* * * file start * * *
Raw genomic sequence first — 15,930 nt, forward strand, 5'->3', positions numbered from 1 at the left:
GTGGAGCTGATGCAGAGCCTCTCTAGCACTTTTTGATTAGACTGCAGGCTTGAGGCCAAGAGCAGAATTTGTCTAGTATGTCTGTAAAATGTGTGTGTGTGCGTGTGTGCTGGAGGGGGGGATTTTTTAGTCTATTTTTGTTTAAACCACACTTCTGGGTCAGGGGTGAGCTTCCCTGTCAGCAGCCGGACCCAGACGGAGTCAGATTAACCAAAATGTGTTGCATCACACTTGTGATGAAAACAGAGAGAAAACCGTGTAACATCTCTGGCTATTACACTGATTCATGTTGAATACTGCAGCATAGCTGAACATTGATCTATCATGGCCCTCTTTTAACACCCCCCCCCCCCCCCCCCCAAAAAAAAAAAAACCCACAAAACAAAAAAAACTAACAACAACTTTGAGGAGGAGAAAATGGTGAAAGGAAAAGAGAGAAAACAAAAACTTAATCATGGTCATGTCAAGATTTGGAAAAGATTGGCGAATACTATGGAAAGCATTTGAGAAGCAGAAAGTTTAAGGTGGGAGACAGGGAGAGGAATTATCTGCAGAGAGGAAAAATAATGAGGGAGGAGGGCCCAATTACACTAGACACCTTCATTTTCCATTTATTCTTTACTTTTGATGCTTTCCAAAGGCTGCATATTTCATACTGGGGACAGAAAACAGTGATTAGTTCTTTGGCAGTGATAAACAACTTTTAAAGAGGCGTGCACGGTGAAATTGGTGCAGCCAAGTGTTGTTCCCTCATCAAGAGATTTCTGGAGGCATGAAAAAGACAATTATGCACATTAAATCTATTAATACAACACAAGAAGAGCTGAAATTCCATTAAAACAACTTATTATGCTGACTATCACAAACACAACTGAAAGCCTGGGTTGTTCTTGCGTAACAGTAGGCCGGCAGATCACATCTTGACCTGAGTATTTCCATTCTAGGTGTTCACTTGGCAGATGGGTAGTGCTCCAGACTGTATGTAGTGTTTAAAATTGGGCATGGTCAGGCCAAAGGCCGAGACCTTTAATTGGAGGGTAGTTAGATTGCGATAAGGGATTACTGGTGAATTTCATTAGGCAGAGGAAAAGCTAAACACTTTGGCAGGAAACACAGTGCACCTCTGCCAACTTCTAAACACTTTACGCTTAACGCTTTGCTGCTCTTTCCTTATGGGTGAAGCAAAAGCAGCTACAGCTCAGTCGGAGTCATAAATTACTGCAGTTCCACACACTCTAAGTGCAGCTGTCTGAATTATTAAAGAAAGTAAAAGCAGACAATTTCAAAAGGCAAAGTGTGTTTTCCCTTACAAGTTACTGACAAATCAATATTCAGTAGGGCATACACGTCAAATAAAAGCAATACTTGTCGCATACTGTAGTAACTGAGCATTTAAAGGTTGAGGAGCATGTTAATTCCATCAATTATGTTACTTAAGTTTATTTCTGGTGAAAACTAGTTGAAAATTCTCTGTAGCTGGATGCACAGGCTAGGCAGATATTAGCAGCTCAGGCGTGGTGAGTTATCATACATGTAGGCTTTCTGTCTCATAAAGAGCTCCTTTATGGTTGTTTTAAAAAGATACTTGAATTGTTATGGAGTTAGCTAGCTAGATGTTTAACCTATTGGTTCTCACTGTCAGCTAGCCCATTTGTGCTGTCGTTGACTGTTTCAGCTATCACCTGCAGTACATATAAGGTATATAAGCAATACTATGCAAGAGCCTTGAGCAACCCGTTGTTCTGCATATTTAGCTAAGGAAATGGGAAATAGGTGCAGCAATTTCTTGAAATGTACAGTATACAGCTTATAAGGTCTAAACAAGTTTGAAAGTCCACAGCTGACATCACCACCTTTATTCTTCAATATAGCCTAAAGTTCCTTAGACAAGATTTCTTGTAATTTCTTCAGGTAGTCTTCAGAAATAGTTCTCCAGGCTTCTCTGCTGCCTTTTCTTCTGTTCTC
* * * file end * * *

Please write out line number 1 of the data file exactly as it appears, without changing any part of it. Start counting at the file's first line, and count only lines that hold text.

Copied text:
Raw genomic sequence first — 15,930 nt, forward strand, 5'->3', positions numbered from 1 at the left: